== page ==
Linotype Classics: Palatino
Linotype classic Palatino in modern versions for print and Web
Palatino is one of a very few designs that yielded fonts in every major type technology, starting with hand-set foundry type in 1950, adapted to Linotype’s mechanized line-casting equipment soon thereafter, and on through various revolutions of photo-set and digital type. While Hermann Zapf was already an accomplished calligrapher and draftsman, Palatino’s release came at essentially the start of his career as a type designer. The face quickly gained prominence with the help of high-profile publications such as the Gutenberg Yearbook published in Mainz, and in America, Standard Oil’s annual report. Hundreds of American newspapers followed.
Palatino’s display cuts shown in D. Stempel AG catalog, 1973 The design takes the name of writing master Giambattista Palatino and draws from Italian Renaissance forms. But the pragmatism of its economical fit and the natural warmth of its personality is attributable alone to Zapf. Whatever ideas that led to Palatino taking the form it did would become a well to which Hermann Zapf would return again and again. Such results include the slightly lighter-drawn Aldus, titling cuts Michelangelo, Sistina and Saphir, the quite heavy Kompakt, and the connected script Virtuosa.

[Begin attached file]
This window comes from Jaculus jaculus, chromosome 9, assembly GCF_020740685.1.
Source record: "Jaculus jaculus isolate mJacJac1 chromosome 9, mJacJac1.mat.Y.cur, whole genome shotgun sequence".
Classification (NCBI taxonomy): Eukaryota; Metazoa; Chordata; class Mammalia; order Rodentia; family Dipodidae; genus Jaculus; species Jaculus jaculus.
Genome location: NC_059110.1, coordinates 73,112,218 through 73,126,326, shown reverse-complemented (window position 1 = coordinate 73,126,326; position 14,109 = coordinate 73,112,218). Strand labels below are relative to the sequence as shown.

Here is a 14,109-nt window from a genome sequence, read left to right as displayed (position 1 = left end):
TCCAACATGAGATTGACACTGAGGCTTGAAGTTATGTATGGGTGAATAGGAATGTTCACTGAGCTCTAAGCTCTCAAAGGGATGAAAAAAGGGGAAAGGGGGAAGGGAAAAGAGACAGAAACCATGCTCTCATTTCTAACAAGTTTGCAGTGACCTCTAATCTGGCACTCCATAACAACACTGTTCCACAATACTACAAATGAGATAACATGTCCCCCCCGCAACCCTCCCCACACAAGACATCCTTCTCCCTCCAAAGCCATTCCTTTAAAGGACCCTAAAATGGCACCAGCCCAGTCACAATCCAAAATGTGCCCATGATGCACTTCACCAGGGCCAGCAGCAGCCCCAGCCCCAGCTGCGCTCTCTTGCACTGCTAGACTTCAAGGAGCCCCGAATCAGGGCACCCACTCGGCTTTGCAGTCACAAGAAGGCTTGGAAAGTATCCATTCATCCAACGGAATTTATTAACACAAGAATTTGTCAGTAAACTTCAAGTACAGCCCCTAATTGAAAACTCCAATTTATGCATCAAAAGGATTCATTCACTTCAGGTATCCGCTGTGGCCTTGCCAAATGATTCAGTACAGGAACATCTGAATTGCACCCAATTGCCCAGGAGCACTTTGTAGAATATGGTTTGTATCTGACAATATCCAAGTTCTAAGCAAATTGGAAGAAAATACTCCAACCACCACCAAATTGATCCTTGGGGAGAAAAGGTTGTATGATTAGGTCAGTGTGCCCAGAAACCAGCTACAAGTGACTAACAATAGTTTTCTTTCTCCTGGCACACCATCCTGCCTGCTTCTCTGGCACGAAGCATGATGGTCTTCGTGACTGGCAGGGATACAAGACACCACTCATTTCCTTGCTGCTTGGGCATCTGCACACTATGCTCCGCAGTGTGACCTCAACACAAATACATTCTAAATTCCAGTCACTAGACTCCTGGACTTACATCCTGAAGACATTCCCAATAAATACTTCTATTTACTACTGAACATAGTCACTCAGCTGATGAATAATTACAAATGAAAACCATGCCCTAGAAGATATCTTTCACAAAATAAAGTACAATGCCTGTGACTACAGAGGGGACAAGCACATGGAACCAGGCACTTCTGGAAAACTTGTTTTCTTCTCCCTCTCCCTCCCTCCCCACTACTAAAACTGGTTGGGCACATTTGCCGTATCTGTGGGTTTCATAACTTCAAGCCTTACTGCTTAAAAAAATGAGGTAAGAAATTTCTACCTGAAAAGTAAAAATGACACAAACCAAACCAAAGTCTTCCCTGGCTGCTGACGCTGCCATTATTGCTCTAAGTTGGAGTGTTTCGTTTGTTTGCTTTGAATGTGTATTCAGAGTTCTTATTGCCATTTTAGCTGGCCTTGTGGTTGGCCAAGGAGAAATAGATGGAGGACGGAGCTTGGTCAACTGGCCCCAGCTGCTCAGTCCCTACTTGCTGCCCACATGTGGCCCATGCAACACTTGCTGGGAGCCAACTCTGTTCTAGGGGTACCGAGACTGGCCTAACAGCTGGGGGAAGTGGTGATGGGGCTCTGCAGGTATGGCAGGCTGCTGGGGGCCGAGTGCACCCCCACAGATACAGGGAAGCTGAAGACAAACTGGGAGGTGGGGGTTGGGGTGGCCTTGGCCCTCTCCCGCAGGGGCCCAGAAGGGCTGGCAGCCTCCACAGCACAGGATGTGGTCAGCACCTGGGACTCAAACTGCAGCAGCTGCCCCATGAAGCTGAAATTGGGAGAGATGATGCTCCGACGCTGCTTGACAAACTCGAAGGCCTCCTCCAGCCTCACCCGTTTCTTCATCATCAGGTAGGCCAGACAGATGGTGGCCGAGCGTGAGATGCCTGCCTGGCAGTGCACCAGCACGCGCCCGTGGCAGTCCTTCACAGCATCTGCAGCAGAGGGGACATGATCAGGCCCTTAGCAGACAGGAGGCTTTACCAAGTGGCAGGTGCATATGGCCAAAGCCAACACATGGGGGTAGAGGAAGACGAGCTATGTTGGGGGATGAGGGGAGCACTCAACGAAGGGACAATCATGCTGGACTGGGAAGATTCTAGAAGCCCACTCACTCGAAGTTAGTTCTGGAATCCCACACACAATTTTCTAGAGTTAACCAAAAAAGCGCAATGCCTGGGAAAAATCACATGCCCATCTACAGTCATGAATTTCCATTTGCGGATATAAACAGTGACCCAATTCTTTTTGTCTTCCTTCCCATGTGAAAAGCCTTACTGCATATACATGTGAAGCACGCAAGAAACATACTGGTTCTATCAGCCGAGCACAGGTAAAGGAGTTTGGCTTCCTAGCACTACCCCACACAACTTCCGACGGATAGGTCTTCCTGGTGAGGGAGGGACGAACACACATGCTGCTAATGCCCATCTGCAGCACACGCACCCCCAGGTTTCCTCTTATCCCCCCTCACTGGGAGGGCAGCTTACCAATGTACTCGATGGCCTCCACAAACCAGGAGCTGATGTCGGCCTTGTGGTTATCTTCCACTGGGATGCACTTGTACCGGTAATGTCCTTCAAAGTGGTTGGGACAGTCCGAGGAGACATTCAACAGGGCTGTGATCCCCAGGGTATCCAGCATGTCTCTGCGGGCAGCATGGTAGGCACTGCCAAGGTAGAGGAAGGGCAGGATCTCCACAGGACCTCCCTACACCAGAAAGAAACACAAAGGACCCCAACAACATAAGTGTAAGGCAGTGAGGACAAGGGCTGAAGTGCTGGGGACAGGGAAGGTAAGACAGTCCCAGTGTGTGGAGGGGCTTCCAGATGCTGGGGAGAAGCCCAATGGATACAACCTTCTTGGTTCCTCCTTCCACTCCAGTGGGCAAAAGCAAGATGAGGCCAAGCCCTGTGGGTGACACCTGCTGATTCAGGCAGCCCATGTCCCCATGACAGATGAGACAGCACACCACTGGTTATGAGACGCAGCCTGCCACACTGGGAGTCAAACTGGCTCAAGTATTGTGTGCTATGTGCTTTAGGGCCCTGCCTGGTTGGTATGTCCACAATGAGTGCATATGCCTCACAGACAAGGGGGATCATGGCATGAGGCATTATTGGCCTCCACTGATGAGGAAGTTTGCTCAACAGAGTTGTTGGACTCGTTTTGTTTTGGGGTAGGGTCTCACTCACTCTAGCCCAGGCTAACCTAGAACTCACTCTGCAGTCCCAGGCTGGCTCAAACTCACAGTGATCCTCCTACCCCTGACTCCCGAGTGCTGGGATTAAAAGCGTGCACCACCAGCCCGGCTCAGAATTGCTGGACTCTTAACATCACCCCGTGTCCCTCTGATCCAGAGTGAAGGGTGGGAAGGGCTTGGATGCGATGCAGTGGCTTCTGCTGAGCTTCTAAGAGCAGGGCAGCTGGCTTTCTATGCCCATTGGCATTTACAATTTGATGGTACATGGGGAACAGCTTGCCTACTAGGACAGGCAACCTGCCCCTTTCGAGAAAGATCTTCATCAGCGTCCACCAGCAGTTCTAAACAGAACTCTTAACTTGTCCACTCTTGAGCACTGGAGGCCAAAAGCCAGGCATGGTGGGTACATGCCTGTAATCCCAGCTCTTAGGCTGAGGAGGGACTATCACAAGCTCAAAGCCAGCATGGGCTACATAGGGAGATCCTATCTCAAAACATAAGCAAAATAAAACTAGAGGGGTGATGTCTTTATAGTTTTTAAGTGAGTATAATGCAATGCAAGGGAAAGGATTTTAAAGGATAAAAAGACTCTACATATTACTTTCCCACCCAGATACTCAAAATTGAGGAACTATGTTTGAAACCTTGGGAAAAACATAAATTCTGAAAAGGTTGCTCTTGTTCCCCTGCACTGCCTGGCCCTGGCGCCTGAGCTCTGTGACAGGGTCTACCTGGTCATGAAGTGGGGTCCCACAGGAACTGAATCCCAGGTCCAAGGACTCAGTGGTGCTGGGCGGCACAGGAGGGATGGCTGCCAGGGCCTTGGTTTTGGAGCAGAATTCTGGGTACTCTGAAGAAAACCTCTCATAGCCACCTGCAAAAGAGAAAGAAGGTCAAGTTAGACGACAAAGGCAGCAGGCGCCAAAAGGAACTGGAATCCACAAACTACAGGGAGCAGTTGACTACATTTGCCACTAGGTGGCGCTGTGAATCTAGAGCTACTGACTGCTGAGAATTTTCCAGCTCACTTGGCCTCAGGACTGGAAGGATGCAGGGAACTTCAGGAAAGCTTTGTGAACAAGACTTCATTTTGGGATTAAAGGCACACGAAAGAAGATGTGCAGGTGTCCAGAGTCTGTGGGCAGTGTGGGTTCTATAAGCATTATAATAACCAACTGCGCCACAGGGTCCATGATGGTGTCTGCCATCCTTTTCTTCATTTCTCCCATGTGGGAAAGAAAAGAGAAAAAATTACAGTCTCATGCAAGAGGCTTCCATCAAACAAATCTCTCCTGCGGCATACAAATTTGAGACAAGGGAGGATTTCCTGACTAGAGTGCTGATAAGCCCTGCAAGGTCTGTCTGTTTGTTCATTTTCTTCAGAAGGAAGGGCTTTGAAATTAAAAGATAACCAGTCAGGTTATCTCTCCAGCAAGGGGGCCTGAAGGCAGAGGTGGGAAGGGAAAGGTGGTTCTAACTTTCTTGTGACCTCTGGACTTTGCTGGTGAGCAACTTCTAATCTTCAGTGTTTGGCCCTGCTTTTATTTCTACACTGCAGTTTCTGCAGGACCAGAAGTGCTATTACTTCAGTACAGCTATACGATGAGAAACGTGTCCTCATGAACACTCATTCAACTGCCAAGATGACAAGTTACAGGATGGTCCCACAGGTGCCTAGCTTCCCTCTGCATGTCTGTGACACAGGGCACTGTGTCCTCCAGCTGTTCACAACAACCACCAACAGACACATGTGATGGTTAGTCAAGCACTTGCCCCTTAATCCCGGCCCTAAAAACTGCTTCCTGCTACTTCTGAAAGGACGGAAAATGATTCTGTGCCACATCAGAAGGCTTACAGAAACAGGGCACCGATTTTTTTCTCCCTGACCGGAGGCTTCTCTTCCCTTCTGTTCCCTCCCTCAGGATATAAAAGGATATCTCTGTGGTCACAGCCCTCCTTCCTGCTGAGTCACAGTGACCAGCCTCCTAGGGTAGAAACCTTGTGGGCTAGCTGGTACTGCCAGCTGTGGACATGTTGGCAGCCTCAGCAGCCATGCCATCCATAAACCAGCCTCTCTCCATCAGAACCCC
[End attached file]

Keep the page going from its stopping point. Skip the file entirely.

Aldus nova, a reissue of the original Aldus, is the text version of Palatino and designed specifically for long reading texts like books and magazines. With its open counters and harmonious, classical proportions, it is perfect for use in small sizes and is practically the predecessor version of Palatino eText.
In 2005, Akira Kobayashi, type director at Monotype, partnered with Zapf to revisit some of these designs, later released by Linotype under the name Palatino nova. A sans complement was also developed, Palatino Sans and its more casual variant, Palatino Sans Informal.
Palatino nova provides the typographer with all that’s required to create complex hierarchies and produce sophisticated typography, including small caps, multiple figure sets including old-style and lining figures in proportional and tabular widths, fractionals, and sub- and superscripts, ligatures, alternates, and a few dingbats. The series comes in a range of weights and titling cuts.
A more robust version for screen reading, Palatino eText, was developed by Toshi Omagari in 2013, and additionally supports Greek and Cyrillic-based languages.
An Arabic version of Palatino, drawn by Nadine Chahine also extends the range of this great standard.